Research Article

Spontaneous preterm labour and delivery at under 34 weeks' gestation.

Br Med J (Clin Res Ed) 1983; 286 doi: https://doi.org/10.1136/bmj.286.6363.454 (Published 05 February 1983) Cite this as: Br Med J (Clin Res Ed) 1983;286:454
  1. R F Lamont,
  2. P D Dunlop,
  3. P Crowley,
  4. M G Elder

    Abstract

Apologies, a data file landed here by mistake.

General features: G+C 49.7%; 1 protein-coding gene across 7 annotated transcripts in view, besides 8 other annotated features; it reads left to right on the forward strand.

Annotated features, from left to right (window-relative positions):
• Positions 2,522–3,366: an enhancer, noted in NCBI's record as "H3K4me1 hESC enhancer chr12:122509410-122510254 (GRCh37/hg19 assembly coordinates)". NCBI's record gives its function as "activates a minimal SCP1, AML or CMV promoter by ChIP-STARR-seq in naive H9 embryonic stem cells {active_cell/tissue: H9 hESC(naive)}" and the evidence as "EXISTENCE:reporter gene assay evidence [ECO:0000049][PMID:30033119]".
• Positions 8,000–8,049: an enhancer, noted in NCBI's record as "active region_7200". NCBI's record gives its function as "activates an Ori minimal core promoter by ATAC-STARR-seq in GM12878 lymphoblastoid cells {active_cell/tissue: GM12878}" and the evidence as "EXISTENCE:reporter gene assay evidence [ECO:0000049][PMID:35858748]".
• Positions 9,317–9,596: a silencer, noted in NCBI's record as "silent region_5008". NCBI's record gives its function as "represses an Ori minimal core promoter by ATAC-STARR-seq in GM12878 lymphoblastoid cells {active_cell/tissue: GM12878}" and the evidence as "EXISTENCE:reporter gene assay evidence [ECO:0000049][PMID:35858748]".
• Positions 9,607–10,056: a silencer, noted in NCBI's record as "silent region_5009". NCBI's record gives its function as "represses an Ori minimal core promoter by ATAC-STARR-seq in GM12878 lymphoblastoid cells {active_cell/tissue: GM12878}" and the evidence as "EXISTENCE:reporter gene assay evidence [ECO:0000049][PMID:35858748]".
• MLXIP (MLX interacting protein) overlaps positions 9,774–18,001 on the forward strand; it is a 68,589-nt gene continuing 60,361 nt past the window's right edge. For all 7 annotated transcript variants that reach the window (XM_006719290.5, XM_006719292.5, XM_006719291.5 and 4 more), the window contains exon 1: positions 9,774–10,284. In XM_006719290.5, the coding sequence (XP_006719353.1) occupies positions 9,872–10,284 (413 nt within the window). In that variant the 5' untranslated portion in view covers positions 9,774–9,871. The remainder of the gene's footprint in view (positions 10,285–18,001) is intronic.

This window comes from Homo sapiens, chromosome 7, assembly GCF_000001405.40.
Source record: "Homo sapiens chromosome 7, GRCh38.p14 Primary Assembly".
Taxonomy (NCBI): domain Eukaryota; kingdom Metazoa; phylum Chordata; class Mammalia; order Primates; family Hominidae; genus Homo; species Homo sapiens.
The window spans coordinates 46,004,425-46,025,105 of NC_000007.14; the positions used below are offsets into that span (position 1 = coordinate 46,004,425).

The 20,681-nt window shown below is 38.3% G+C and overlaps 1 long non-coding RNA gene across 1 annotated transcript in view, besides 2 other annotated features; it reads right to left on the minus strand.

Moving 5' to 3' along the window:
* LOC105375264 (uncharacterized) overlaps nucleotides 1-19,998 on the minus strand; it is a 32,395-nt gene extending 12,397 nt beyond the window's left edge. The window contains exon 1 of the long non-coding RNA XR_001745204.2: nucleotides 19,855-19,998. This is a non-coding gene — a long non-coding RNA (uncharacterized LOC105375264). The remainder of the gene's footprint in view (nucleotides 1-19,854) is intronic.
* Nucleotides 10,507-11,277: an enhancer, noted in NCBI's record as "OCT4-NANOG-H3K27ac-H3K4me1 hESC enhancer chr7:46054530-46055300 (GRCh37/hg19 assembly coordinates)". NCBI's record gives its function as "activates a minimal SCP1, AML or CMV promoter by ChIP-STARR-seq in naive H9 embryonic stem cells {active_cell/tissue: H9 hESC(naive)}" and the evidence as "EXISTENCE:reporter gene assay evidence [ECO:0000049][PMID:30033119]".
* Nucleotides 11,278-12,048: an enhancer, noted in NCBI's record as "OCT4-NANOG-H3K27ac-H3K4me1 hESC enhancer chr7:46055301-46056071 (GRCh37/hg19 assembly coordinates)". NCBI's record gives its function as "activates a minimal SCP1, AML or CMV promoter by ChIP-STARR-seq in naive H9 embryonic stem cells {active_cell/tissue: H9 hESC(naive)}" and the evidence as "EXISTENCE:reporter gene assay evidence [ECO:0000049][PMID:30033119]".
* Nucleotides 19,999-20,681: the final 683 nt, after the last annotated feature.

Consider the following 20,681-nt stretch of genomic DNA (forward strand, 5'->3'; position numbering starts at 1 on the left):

The management and outcome of 242 infants delivered between 26 and 34 weeks' gestation in an obstetrical and neonatal regional referral centre as a result of spontaneous preterm labour were recorded prospectively. Results of the survey show that the decision to intervene and delay delivery will depend on the availability of neonatal intensive care facilities. Infants likely to require intensive neonatal care should be transferred in utero to a centre with these facilities. The use of steroids reduces the mortality of preterm infants. The maximum effect occurs between 30 and 32 weeks' gestation, and there is no benefit after 34 weeks. If the weight is over 1500 g the mode of delivery of the preterm infant presenting by the breech does not influence outcome; if under 1500 g a caesarean section improves survival over those infants born by vaginal breech delivery.